Archive | April, 2013

April Birth Month Flower: Sweet Peas

25 Apr
If you must go, go with flowers.

If you must go, go with flowers.

Sweet Pea Blooms for April Babies

Hi bloomies!

I was so busy enjoying the sun (and preparing for an upcoming trip) that I forgot to post this yesterday! I don’t want you to miss out on this month’s birth month flower though, the delicate little sweet pea.

About Sweet Pea Flowers

Sweet Peas are the flower for the month of April. If you have a birthday this month, then this is YOUR flower. It is powerfully fragrant, but incredibly delicate. This flower really does resemble a regular edible pea plant, with tendrils, strong vines, and beautiful hood shaped flowers.

Sweet Peas usually come in shades of white, purple, and pink. Rarely they are available in pale yellow. They are easy to grow, but don’t last very long when cut. They are truly fragile, but quite beautiful while they last.

Sweet Pea Meaning

Sweet Peas symbolizes departure. Hopefully the departure is from past negative experiences, and into positive future changes. It’s a great flower to include in a farewell bouquet, a true departure.

Earth Day is Almost Here: Sustainability at Your Favorite Florist

17 Apr

JBlooms Practices That Make Your Flower Arrangements Earth Friendly

Hi Bloomies! It’s almost Earth Day, which reminds me I should tell you all about the sustainable practices I like to use in my business.
Earth Day- Lovely Branches

My Every Day Commitment to The Earth

Local Flowers

When at all possible, I use the most local and in season products I can find. There are several local floral vendors that focus on seasonal, NW and sustainable plants. Peterkort Roses is located right here in Portland, and has year round availability on locally grown roses and lilies. Twigs, a vendor at the Portland Flower Market, uses birch bark, branches, cork and wood to make creative containers (like the one below), wreaths and household decor. Hubrich Farms, another market vendor, is locall too, in Hillsboro. They grow hyacinth, tulips, wheatgrass, and lily of the valley, most of which are sold to be planted and are therefore also reusable.

Recycled Products

There is a whole new line of vases and containers made from recycled glass. They come in different shapes and sizes and are actually less expensive than the non-recycled glass containers!  I also love to use plastic, which seems counter to “Earth Friendly”, but they are lightweight, easy to clean and are recyclable if you don’t want them.

Biodegradable Products

You know that green brick under all structured flower arrangements? That floral foam is in fact biodegradable and goes right in the compost! It can take a little longer to break down, so smaller chunks are recommended. Flower food and floral spray are both environmentally friendly and non toxic. Don’t eat it by the spoonful, but if a dab gets in your coffee it’s not harmful to you (or pets!).

Urban Foraging

As long as it’s not directly on someone’s property the local greenery is, in fact, up for grabs. Grapevines and ivy overgrowing a fence and that are in “public domain” are a cheap and effective way to reuse what’s out there, reduce overhead, and make the neighborhood a little more attractive. Seriously, though: NO FENCE HOPPING. Keep it to the sidewalks, ok?

This last week we chopped down a dogwood that was in a bad spot, really old, and sickly. Both picutred arrangements are courtesy of that ailing tree. It had just sprouted buds, and I was able to reclaim the flowering branches for a multitude of projects. The wood will go for the fire pit  and the rest will all be composted. I truly try and save everything I can. When I can’t, I do recycle, and compost.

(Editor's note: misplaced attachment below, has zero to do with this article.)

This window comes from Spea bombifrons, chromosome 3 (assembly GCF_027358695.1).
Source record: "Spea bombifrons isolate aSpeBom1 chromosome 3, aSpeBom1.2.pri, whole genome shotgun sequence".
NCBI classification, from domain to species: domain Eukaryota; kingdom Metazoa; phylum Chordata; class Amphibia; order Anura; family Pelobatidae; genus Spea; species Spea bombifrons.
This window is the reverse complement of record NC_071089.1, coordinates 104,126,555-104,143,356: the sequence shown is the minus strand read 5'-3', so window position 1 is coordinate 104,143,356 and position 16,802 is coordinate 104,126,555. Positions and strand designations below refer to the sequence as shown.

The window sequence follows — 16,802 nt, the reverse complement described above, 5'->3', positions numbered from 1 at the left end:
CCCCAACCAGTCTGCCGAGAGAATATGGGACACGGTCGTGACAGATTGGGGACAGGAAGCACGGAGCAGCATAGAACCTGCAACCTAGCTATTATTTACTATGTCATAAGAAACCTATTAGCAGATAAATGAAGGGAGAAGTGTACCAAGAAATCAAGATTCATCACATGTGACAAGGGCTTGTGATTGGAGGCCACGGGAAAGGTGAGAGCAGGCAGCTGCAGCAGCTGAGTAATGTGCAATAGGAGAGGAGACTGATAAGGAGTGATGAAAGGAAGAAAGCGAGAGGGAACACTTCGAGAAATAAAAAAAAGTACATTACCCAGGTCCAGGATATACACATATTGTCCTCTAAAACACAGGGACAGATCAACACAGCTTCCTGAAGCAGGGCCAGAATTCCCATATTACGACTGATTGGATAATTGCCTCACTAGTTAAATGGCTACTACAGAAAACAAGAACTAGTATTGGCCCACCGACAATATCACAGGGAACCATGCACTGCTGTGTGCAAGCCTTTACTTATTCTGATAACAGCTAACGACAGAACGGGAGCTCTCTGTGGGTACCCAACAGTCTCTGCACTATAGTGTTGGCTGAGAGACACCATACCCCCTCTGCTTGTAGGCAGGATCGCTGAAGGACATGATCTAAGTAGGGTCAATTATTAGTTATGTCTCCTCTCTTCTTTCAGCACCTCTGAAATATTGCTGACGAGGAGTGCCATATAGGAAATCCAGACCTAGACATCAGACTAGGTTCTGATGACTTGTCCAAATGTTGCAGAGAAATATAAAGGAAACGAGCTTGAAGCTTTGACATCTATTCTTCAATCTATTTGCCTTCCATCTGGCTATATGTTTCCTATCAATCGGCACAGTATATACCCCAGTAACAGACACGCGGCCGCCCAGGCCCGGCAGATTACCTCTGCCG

Plantables

Centerpieces that “break apart” into individual potted plants are also a good reusable item, as you can invite each guest at your event to take a seedling home with them to plant in their own garden.

Reclaimed Blossoms and Naturally Decorative Container

Funeral Flowers vs. Memorial Plants

11 Apr

Hello Bloomsies.

Sorry this post is late; yesterday was the first anniversary of my dad’s death, and I felt like I needed a moment before I wrote this.

rose bloomBeing in the flower business, I have done more than my share of funeral arrangements. Having someone close to you die gives a different perspective of the process. There were so many arrangements people had sent my step mom that she wanted to have at the memorial, I offered to put some in my cooler and take them to the memorial the next day. Which was fine, until I got there and say the size and enormity of all the other arrangements that were there. Clearly, transportation for most grieving families is an issue.

Also, these arrangements are beautiful and last a while, but inevitably fade and leave the recipient nothing but vases to fill or get rid of.

Plants might not seem as beautiful a sentiment, but they last longer and are a constant reminder to the person that you are thinking of them. If you know the deceased liked a particular type of plant (indoors OR out) get that for the family members. It can be planted outside and be a yearly blooming reminder, an evergreen memory, or a houseplant that gives you oxygen and comfort.

Also, don’t be afraid to ask the recipient. If you’re not sure, say “I am feeling the need to get you something as a sympathy gift. Is there something you’d prefer?” They might not even want a plant of flowers, perhaps just a meal or a sympathetic shoulder. Anything is welcome in the time of grief.

Peace and Love, Jessicasingle tree in field

Spring Break

6 Apr

Hi Bloomies…

I just wanted to check in and say hi. I’m on Spring Break, but I’ll be back at the blog on Wednesday!

Have a beautiful week!

JessRoses and Hydrangeas